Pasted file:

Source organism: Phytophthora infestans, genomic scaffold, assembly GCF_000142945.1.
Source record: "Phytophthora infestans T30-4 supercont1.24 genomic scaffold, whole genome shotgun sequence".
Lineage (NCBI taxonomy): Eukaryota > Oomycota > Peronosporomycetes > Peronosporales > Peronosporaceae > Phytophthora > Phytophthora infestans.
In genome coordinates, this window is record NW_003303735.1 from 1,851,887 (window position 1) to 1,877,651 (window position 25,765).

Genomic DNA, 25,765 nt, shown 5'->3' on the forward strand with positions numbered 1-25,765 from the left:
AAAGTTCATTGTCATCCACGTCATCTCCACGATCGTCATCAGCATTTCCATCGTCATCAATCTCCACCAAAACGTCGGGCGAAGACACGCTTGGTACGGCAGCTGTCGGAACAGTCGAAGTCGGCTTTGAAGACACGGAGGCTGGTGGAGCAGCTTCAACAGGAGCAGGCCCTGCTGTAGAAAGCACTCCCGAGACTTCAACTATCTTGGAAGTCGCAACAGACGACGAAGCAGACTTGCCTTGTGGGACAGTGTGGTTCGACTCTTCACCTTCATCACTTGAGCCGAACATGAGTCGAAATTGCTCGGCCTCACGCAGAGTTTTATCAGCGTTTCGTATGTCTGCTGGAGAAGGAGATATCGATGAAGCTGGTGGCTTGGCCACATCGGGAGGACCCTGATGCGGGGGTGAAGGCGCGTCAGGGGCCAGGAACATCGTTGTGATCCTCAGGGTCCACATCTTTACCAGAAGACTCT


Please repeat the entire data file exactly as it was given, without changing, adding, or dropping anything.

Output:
Source organism: Phytophthora infestans, genomic scaffold, assembly GCF_000142945.1.
Source record: "Phytophthora infestans T30-4 supercont1.24 genomic scaffold, whole genome shotgun sequence".
Lineage (NCBI taxonomy): Eukaryota > Oomycota > Peronosporomycetes > Peronosporales > Peronosporaceae > Phytophthora > Phytophthora infestans.
In genome coordinates, this window is record NW_003303735.1 from 1,851,887 (window position 1) to 1,877,651 (window position 25,765).

Genomic DNA, 25,765 nt, shown 5'->3' on the forward strand with positions numbered 1-25,765 from the left:
AAAGTTCATTGTCATCCACGTCATCTCCACGATCGTCATCAGCATTTCCATCGTCATCAATCTCCACCAAAACGTCGGGCGAAGACACGCTTGGTACGGCAGCTGTCGGAACAGTCGAAGTCGGCTTTGAAGACACGGAGGCTGGTGGAGCAGCTTCAACAGGAGCAGGCCCTGCTGTAGAAAGCACTCCCGAGACTTCAACTATCTTGGAAGTCGCAACAGACGACGAAGCAGACTTGCCTTGTGGGACAGTGTGGTTCGACTCTTCACCTTCATCACTTGAGCCGAACATGAGTCGAAATTGCTCGGCCTCACGCAGAGTTTTATCAGCGTTTCGTATGTCTGCTGGAGAAGGAGATATCGATGAAGCTGGTGGCTTGGCCACATCGGGAGGACCCTGATGCGGGGGTGAAGGCGCGTCAGGGGCCAGGAACATCGTTGTGATCCTCAGGGTCCACATCTTTACCAGAAGACTCT